Sleep problems are very common. It’s estimated that half of all adults cannot fall asleep easily. Or they wake up during the night and can’t get back to sleep.
Chronic insomnia is miserable. I know, because I suffered from it myself. Eventually, I learned about natural remedies. But I need to rotate them. Otherwise, my remedies stop working. But that’s okay. I’ve collected a large selection of sleep remedies. So I can pick and choose.
Through the years, I tried a lot of sleep aids. Melatonin is one of them. It worked great, for a few nights. Then, it stopped working.
So, perhaps you’re wondering if this hormone is safe to take long term. I don’t know the answer. I’m not sure anyone does, since more research is needed. However, there is evidence that it might stop working, even over the short term. So you may not want to take melatonin indefinitely anyway.
Is Melatonin Safe To Use Long Term?
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I first used melatonin more than a decade ago. My experience with positive. But only for a few nights. This naturally occurring hormone sent me into a deep sleep. I fell asleep right away, and I didn’t wake up a lot at night. Then, melatonin stopped working.
The night it stopped working, I noticed something strange. Instead of putting me to sleep, melatonin kept me awake. At the time, I was puzzled. Now, though, I know my experience was not that unique.
That’s because it’s possible melatonin can cause what’s known as a “paradoxical reaction.” This means your body responds in the opposite way to what’s intended. So, instead of making me drowsy, taking this hormone for a few nights straight made me wired.
Does Melatonin Really Work for Sleeping?
It appears the reason melatonin is promoted as a natural sleep aid has to do with the fact that naturally occurring melatonin regulates the sleep cycle. It’s believed that people with chronic insomnia may suffer from low levels of melatonin. (One online doctor actually advocates testing the saliva for melatonin levels.)
Because low levels of melatonin may affect sleep, the rush has been on to market melatonin supplements. But whether or not you should take these long term is a matter of great debate.
I’m not a doctor, and I certainly can’t give medical advice. However, I can share my personal experience with melatonin. It wasn’t a magic bullet, by any means. It did buy me a few nights of good sleep. But that’s it. Then it kept me up.
So, naturally, I don’t think melatonin is a good long-term sleep solution. Actually, there’s concern among researchers it can promote chronic insomnia. High blood levels may overwhelm the body’s melatonin receptors. This, in turn, could cause even naturally produced melatonin to work less efficiently.
Melatonin Does It Work for Sleep?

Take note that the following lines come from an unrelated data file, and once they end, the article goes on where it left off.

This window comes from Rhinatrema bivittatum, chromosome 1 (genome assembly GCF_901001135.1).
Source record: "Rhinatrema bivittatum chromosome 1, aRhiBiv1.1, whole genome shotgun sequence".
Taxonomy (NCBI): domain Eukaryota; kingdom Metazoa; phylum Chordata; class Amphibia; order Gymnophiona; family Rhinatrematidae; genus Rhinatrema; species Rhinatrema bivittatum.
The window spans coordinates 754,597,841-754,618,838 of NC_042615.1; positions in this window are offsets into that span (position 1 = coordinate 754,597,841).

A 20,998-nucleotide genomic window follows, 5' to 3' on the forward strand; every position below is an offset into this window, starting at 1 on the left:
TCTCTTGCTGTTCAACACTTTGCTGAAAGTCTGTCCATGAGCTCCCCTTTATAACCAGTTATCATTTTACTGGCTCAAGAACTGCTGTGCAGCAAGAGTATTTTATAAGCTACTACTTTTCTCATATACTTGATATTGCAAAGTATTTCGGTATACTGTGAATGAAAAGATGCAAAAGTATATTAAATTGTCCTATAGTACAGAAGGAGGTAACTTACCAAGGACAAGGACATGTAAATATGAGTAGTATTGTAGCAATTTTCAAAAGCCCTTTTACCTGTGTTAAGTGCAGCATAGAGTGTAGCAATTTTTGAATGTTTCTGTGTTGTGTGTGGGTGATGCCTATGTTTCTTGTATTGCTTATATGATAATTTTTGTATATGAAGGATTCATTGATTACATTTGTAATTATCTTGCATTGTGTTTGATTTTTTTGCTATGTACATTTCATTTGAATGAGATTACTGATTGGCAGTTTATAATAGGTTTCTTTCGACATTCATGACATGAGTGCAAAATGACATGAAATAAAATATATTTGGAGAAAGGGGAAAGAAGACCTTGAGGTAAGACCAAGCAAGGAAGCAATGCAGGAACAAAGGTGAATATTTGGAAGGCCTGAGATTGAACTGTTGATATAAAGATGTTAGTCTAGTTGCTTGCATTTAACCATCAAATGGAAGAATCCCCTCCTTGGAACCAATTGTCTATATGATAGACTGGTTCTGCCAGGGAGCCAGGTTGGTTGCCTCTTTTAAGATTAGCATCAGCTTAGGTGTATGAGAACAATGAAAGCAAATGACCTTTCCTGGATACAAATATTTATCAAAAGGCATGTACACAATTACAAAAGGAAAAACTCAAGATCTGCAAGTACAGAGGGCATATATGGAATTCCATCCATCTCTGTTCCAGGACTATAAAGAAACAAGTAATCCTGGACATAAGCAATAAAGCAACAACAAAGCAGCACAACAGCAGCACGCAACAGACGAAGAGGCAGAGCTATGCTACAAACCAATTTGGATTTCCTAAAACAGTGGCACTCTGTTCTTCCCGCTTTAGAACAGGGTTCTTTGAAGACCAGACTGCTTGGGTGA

However, at the same time, I wouldn’t rule out using melatonin for a quick, short-term fix. I don’t have any in the house right now. (Because I own a number of other natural sleep remedies.) I might take it again, for instance, if I was traveling and needed to reset my body clock. Then, I might think about taking one dose around bedtime. The next night, I’d use something else.
It appears, though, that melatonin is far safer than prescription sleeping pills. These can be habit forming. Many holistic health experts also believe they don’t lead to deep, healthy sleep anyway. So, for short term use, melatonin is probably safe. Personally, though, I’d probably want to use it only for a night or two.
Here’s some research you might find interesting. In 2013, the British Journal of Clinical Pharmacology published a study on long-term use of melatonin with hemodialysis patients. It found no long-term positive effects for sleep, or general quality of life.
Does Melatonin Work To Help You Sleep?
Obviously, more research is probably needed, given the wide range of OTC melatonin supplements on the market. Do they have any real benefit? And for how long?
According to WebMD, a mainstream medical health site, melatonin supplements “are safe in low doses for short-term and long-term use.” However, people are also told to talk with their doctors before taking melatonin.
The key word here seems to be “low dose.” Initially, according to other published reports, melatonin research was done on low 2 and 3 mg. doses. However, some of the supplements sold over the counter are 10 mg. per dose. (Knowing what I know now, no way would I ever consider taking “super strength” melatonin.)
Does Melatonin Help You Fall Asleep?
Anyway, my reviews on melatonin are mixed. If I had some, I may consider taking it on occasion. However, I probably won’t rush out to buy any. I have so many other natural sleep remedies that I use, without worry about potential long-term effects.
I do need to rotate them. But they work well for me, as long as I do that. Here are a few of my favorite natural sleep remedies.
Oregon’s Wild Harvest Stress Guard Formula (It’s available here)
Tulsi Tea With Lavender (It’s available here)
Plant Therapy Sleep Aid (It’s available here)
Megafood Multi Vitamins (They’re available here) These vitamins contain natural B-complex vitamins, which promote good nerve health. For me, they also help me sleep.
These statements have not been approved by the FDA. These products are not intended to diagnose, treat, cure or prevent any disease. Women who are pregnant or nursing should not use essential oils or herbal or homeopathic remedies unless directed to do so by a healthcare professional.
For More Reading
Natural Sleep Remedies That Work For Me
If you suffer from insomnia, there are many other natural sleep remedies, aside from melatonin. I’ve battled with sleep for much of my adult life. But, in recent years, I’ve found great relief. Natural remedies have been so helpful. Homeopathy has as well. So I wanted to share some of my previous posts on using herbs, homeopathy and essential oils for better sleep.